Humanity wants to make contact with alien life sooner than you think,
Nobel Prize winner professor Didier Queloz says he's convinced he's not alone in the universe and that he believes we could find
The Swiss astronomer, 53, works at the University of Cambridge and is one of three scientists to be awarded the Nobel Prize in Physics this week.
Speaking in London on Tuesday, he said: "I can not believe we are the only living entity in the universe.
Queloz added that he's certain alien life wants to have been detected from Earth within the next century.
However, it is known that it may be capable of detecting biochemical activity on distant planets.
Currently, scientists know of a number of so-called exoplanets ̵
A machine that detects biochemical activity from afar would grant experts the ability to find life at great distances.
Queloz split this year's Nobel for physics with colleague and fellow Swiss Professor Michel Mayor.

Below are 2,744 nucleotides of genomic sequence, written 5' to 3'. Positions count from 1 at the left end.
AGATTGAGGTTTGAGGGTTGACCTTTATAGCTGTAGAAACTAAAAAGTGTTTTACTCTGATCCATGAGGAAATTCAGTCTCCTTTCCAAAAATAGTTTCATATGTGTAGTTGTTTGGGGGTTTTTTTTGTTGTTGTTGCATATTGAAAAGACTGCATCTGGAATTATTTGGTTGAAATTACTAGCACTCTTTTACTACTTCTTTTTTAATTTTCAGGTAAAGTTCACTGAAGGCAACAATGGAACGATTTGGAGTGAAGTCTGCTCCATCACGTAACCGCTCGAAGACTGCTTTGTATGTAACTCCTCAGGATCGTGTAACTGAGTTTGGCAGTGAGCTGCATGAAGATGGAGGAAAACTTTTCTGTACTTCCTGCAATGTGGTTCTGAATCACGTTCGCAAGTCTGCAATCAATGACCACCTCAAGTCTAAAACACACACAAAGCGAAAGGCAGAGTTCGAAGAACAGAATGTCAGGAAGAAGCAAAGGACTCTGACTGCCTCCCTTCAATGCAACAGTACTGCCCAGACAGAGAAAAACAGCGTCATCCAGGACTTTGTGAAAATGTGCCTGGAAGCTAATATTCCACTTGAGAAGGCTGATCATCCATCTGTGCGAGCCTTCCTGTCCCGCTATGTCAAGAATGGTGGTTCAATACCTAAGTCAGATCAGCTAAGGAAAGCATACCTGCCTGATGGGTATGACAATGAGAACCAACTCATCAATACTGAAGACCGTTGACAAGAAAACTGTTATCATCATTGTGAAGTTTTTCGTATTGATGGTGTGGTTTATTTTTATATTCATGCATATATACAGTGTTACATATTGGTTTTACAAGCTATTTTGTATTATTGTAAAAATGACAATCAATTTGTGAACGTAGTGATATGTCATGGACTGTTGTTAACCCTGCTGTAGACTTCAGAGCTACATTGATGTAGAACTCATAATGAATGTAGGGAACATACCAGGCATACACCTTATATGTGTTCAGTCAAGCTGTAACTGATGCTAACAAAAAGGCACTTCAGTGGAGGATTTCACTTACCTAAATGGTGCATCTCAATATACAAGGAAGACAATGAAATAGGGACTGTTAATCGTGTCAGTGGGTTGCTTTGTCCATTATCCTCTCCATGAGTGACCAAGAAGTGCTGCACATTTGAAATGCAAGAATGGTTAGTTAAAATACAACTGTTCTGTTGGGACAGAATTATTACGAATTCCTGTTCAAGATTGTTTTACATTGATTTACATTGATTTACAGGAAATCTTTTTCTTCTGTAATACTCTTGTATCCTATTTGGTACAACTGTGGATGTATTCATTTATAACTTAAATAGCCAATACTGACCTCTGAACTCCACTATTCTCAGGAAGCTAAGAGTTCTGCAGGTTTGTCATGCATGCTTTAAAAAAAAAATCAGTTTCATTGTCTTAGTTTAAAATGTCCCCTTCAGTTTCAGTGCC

They were honored for finding an exoplanet that orbits a sun -like star.
Mayor and Queloz started a revolution in astronomy when they discovered 51 Pegasi B, a gaseous ball comparable to Jupiter, in 1995.
The Mayor recalled, "no
That's the first step in our search for 'Are we alone?' "said astronomer Lisa Kaltenegger, director of the Carl Sagan Institute at Cornell University.
"We have 200 billion people out there in our galaxy alone, so I like our chances," Kaltenegger said.